6 Hit and Miss of PatentsView That You Should Know
Last Week, USPTO launched a new tool Patentsview.org to visualize the patent data of past 40 years (1976-2014). Its development is a part of Barack Obama’s plan that began in 2012 and aims to increase the value, utility and transparency of US patent data.
To develop PatentsView, USPTO collaborated with USDA, the Center for the Science of Science and Innovation Policy, the University of California at Berkeley, Twin Arch Technologies, AIR, and Periscopic.
Though, it brings advantages like elimination of wasteful cleaning of data along with it. But, at the same time, it has some serious disadvantages. Both of which we have tried to come up for our readers below.
3 Areas Where PatentsView is a Hit
1. Top Inventors, Top Classes Are Just a Click Away
Earlier, to find who the top inventors are from a particular company or which are the top classes they are filing patents in, you had to go through multiple steps; for example, downloading the data, organizing it as per the classes/inventors, etc. and then deriving the insights.
That pain, to a great extent, has been eliminated by the PatentsView that returns the top inventors or top classes with just a click of a button. For example, I tried finding the top classes are inventors from Google and it returned with following results that took just few minutes of mine.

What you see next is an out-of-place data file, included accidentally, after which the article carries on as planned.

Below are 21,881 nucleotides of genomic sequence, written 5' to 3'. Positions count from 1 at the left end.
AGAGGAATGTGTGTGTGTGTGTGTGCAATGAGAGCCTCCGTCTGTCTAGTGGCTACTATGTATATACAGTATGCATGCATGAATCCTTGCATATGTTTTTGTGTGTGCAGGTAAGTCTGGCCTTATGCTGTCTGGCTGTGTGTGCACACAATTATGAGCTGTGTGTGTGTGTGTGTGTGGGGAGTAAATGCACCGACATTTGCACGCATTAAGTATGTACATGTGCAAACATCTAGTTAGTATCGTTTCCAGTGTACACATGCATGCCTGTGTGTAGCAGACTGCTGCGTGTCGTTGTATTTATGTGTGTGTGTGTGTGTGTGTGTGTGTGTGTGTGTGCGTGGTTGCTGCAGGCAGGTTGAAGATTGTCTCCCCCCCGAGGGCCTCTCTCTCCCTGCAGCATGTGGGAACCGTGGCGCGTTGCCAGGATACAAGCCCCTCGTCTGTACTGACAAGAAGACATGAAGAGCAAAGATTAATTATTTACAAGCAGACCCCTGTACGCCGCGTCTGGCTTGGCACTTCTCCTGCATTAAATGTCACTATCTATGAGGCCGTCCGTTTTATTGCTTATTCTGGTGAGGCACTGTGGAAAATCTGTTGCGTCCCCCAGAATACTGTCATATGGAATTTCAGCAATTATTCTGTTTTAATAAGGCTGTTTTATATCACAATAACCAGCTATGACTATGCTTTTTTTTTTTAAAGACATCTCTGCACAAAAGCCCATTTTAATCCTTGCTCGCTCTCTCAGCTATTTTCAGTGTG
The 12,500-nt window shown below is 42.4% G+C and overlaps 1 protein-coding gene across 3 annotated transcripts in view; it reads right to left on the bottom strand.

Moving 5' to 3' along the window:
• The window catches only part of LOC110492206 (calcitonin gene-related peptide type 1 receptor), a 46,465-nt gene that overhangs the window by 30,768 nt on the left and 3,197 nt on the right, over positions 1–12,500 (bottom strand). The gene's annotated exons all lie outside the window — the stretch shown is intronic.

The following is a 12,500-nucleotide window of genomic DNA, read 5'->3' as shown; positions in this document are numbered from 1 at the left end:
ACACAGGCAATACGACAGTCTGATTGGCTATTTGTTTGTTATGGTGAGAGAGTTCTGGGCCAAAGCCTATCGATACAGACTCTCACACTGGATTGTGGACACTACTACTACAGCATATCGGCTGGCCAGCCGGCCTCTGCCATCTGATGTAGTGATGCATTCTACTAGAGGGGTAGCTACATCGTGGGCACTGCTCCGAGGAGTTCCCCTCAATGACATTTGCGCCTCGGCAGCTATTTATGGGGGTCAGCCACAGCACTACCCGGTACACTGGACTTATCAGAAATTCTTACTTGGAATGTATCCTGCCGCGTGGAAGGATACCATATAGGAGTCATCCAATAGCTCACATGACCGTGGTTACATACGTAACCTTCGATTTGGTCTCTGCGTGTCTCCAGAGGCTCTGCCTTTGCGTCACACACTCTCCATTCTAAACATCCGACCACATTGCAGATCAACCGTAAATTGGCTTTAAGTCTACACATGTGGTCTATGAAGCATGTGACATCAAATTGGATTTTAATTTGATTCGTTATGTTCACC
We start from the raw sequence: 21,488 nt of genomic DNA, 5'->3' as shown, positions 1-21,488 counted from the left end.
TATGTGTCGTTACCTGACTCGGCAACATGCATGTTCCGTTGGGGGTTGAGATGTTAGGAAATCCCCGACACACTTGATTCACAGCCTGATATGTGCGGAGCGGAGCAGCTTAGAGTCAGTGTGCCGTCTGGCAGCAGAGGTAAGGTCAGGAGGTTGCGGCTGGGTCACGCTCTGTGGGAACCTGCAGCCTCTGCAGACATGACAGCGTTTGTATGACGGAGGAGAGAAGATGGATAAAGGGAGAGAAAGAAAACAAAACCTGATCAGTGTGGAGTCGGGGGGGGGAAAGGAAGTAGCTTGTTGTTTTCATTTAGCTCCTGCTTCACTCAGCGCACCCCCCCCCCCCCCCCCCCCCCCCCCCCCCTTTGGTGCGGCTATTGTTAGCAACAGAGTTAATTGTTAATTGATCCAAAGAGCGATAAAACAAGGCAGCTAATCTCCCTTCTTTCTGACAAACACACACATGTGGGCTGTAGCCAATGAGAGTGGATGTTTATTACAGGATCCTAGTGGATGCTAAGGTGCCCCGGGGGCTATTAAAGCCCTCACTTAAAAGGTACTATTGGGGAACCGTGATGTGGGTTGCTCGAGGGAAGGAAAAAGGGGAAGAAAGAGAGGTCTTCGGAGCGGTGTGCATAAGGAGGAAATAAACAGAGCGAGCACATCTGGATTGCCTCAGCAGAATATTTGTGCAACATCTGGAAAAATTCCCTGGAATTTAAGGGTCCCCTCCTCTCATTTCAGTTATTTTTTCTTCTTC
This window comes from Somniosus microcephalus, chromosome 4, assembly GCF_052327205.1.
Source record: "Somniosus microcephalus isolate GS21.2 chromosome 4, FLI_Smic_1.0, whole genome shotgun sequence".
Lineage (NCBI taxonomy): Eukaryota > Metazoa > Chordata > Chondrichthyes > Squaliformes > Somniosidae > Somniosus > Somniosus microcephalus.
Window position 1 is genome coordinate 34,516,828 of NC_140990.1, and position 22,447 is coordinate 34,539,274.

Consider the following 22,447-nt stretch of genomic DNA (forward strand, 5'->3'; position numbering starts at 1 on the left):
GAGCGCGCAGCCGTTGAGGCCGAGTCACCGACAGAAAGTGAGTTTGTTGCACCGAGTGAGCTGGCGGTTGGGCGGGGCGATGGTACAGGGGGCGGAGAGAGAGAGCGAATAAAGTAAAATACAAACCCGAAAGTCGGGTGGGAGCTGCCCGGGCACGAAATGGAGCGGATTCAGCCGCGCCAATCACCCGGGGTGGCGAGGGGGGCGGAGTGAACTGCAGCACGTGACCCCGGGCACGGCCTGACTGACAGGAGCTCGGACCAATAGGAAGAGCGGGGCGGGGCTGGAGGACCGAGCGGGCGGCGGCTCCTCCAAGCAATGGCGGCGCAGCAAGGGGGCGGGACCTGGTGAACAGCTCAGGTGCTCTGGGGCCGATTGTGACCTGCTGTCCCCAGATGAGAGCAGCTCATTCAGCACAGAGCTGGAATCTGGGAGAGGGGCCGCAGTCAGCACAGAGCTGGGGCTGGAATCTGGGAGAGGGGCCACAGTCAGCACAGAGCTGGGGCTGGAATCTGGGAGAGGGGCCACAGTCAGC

Though, the information is good; but, we are trying to figure out the usefulness of the feature.
2. Assignee Details
Among other, the best feature of PatentsView is its comprehensive assignee details. It presents a user with a great amount of detail, on a single screen, in a lucid manner.
For example, when I selected Assignee from tab beneath the header, I was presented with a screen showing:
- Top three most cited patents,
- Top three most mentioned UPSC classes,
- Top three inventors,
- And innovation timeline of Google
As this information provides a bird eye view of all the competitors to an executive, it can, hence, become vital for him in making crucial decisions before entering to a board meeting.
3. Some Interesting Insights Driven from Patents
Did you know that communication patents were most commonly granted patents of 2014? And Bartley K Andre was the most prolific inventor of last year in the US?
These are the insights provided right beneath the search box on PatentsView.org.
This information looks more useful for journalists and bloggers as compared to researchers or businesses. However, if USPTO provides some additional insights explaining the whys of the stats then, in the future, it can become popular among businesses.
3 Areas Where PatentsView is a Miss
Although the PatentsView has advantages of serving its users with valuable insights; but, like any other analytic platform in beta mode, it has some slips too. We tried to identify some of these slips that you should to be aware of, and provide you with the insights to avoid them.
4. Inaccurate Data Disambiguation
The PatentsView fails to disambiguate the names of assignees, location (city/country/state) and inventors. Though, its algorithm corrects minor mistakes but, links names together that are within a certain bound of similarity.
Apart from that, in PatentsView, searching for patents from a specific inventor is a pain in the neck if his name is quite common or has multiple forms.